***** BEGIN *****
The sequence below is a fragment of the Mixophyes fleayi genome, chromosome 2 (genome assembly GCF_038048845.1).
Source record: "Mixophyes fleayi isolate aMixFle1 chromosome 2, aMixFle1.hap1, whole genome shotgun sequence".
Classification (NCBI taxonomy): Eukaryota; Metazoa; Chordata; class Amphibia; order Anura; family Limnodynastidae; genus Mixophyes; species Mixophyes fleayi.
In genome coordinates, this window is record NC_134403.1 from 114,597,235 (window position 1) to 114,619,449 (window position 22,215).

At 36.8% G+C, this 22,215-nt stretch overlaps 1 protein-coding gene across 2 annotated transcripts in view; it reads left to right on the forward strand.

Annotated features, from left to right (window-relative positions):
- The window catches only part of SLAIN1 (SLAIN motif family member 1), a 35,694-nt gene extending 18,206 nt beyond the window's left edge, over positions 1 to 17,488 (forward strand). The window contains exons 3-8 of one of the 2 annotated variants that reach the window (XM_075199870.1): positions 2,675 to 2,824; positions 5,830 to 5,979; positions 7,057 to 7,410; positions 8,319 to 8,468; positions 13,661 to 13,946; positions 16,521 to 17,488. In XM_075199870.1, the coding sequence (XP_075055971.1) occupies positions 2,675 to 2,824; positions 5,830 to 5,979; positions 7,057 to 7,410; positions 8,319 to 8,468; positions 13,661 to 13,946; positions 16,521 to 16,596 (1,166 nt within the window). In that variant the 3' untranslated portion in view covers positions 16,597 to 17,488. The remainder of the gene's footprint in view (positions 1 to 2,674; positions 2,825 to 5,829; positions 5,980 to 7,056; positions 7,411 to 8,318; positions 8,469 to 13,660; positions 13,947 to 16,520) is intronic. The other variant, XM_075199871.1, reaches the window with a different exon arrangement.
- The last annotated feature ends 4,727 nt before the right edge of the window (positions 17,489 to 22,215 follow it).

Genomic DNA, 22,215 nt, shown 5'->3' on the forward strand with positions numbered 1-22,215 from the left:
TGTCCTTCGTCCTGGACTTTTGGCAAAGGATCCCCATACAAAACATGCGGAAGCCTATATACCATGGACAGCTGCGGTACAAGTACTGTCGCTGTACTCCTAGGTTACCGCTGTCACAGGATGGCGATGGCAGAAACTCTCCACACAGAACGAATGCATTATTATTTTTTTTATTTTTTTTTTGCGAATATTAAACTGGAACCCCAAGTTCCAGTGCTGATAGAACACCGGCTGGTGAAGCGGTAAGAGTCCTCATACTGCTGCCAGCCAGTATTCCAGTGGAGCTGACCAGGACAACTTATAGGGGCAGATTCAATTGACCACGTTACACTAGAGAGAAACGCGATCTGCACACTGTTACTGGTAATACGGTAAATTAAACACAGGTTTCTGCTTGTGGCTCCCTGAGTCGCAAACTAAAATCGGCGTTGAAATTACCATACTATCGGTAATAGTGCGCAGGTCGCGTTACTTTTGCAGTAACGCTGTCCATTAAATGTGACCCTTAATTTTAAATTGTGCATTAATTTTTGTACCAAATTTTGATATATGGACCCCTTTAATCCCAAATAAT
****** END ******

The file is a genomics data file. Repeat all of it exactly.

The sequence below is a fragment of the Mixophyes fleayi genome, chromosome 2 (genome assembly GCF_038048845.1).
Source record: "Mixophyes fleayi isolate aMixFle1 chromosome 2, aMixFle1.hap1, whole genome shotgun sequence".
Classification (NCBI taxonomy): Eukaryota; Metazoa; Chordata; class Amphibia; order Anura; family Limnodynastidae; genus Mixophyes; species Mixophyes fleayi.
In genome coordinates, this window is record NC_134403.1 from 114,597,235 (window position 1) to 114,619,449 (window position 22,215).

At 36.8% G+C, this 22,215-nt stretch overlaps 1 protein-coding gene across 2 annotated transcripts in view; it reads left to right on the forward strand.

Annotated features, from left to right (window-relative positions):
- The window catches only part of SLAIN1 (SLAIN motif family member 1), a 35,694-nt gene extending 18,206 nt beyond the window's left edge, over positions 1 to 17,488 (forward strand). The window contains exons 3-8 of one of the 2 annotated variants that reach the window (XM_075199870.1): positions 2,675 to 2,824; positions 5,830 to 5,979; positions 7,057 to 7,410; positions 8,319 to 8,468; positions 13,661 to 13,946; positions 16,521 to 17,488. In XM_075199870.1, the coding sequence (XP_075055971.1) occupies positions 2,675 to 2,824; positions 5,830 to 5,979; positions 7,057 to 7,410; positions 8,319 to 8,468; positions 13,661 to 13,946; positions 16,521 to 16,596 (1,166 nt within the window). In that variant the 3' untranslated portion in view covers positions 16,597 to 17,488. The remainder of the gene's footprint in view (positions 1 to 2,674; positions 2,825 to 5,829; positions 5,980 to 7,056; positions 7,411 to 8,318; positions 8,469 to 13,660; positions 13,947 to 16,520) is intronic. The other variant, XM_075199871.1, reaches the window with a different exon arrangement.
- The last annotated feature ends 4,727 nt before the right edge of the window (positions 17,489 to 22,215 follow it).

Genomic DNA, 22,215 nt, shown 5'->3' on the forward strand with positions numbered 1-22,215 from the left:
TGTCCTTCGTCCTGGACTTTTGGCAAAGGATCCCCATACAAAACATGCGGAAGCCTATATACCATGGACAGCTGCGGTACAAGTACTGTCGCTGTACTCCTAGGTTACCGCTGTCACAGGATGGCGATGGCAGAAACTCTCCACACAGAACGAATGCATTATTATTTTTTTTATTTTTTTTTTGCGAATATTAAACTGGAACCCCAAGTTCCAGTGCTGATAGAACACCGGCTGGTGAAGCGGTAAGAGTCCTCATACTGCTGCCAGCCAGTATTCCAGTGGAGCTGACCAGGACAACTTATAGGGGCAGATTCAATTGACCACGTTACACTAGAGAGAAACGCGATCTGCACACTGTTACTGGTAATACGGTAAATTAAACACAGGTTTCTGCTTGTGGCTCCCTGAGTCGCAAACTAAAATCGGCGTTGAAATTACCATACTATCGGTAATAGTGCGCAGGTCGCGTTACTTTTGCAGTAACGCTGTCCATTAAATGTGACCCTTAATTTTAAATTGTGCATTAATTTTTGTACCAAATTTTGATATATGGACCCCTTTAATCCCAAATAAT